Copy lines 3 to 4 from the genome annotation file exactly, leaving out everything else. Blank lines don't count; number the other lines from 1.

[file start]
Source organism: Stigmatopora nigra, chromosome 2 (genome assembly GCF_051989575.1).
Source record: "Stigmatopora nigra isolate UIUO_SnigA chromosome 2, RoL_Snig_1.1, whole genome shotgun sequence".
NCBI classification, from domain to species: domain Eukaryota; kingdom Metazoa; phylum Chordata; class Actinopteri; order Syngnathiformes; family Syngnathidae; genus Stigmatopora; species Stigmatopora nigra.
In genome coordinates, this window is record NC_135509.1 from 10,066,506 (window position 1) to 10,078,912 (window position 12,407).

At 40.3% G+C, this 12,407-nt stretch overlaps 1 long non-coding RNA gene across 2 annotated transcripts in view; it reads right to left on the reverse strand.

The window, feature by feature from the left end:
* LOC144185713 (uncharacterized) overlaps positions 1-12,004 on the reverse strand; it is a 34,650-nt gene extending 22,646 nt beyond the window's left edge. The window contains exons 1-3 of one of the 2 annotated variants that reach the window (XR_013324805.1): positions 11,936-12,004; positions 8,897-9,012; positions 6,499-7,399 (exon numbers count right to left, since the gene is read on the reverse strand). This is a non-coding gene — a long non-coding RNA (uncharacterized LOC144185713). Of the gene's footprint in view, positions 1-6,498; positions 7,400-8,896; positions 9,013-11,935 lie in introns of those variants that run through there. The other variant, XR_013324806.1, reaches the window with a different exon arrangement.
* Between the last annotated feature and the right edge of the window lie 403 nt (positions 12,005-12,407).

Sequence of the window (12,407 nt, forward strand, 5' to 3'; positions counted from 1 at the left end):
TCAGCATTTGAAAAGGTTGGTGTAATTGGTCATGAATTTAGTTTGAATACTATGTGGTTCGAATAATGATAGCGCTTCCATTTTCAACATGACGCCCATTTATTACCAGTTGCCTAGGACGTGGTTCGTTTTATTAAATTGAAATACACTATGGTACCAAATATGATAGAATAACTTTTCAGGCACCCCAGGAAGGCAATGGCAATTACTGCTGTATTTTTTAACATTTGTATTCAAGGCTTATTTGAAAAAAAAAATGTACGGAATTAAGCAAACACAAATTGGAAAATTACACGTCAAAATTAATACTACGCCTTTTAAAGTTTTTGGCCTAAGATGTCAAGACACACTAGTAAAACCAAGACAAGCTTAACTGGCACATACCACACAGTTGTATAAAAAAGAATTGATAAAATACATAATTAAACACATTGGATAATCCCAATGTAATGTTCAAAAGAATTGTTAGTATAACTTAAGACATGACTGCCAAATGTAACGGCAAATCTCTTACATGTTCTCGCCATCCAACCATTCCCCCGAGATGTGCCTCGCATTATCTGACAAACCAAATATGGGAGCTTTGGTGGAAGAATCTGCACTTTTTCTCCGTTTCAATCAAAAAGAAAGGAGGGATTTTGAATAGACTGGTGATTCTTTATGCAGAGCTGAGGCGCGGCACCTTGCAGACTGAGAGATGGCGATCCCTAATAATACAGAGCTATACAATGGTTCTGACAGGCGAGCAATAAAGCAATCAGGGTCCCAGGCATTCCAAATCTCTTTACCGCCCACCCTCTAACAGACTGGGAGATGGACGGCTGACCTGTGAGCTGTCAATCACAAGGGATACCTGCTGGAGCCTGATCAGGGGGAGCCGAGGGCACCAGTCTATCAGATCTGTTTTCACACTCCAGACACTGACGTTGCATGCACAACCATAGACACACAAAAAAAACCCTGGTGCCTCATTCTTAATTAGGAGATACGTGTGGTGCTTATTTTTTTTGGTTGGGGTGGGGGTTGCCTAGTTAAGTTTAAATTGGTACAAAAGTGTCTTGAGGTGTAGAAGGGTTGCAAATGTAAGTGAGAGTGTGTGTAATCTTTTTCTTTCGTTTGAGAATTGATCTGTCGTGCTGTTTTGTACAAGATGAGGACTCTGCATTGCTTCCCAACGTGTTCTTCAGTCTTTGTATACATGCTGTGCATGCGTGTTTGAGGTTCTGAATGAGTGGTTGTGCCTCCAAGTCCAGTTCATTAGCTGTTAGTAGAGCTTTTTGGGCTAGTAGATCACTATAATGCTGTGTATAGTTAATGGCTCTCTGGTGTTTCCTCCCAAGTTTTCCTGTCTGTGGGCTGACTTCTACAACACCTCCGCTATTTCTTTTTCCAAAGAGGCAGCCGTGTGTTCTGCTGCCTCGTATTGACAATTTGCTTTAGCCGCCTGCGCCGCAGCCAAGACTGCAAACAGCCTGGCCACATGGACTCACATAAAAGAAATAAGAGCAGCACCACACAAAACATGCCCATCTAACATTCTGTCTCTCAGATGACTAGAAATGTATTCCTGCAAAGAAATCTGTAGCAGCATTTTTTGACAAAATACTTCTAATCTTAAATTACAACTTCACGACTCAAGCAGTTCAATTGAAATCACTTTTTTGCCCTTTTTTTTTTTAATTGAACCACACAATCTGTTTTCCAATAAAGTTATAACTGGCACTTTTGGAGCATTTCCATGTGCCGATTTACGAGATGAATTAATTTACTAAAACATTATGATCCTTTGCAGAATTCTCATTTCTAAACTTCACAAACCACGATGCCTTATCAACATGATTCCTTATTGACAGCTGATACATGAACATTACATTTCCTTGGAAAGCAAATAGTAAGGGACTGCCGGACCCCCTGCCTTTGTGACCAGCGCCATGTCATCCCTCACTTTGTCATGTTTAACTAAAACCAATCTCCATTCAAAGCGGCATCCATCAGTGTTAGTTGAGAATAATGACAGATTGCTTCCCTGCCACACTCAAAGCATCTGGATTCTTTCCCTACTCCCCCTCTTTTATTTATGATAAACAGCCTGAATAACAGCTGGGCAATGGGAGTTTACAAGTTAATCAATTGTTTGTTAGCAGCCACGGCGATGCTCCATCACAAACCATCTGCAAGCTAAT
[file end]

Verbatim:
NCBI classification, from domain to species: domain Eukaryota; kingdom Metazoa; phylum Chordata; class Actinopteri; order Syngnathiformes; family Syngnathidae; genus Stigmatopora; species Stigmatopora nigra.
In genome coordinates, this window is record NC_135509.1 from 10,066,506 (window position 1) to 10,078,912 (window position 12,407).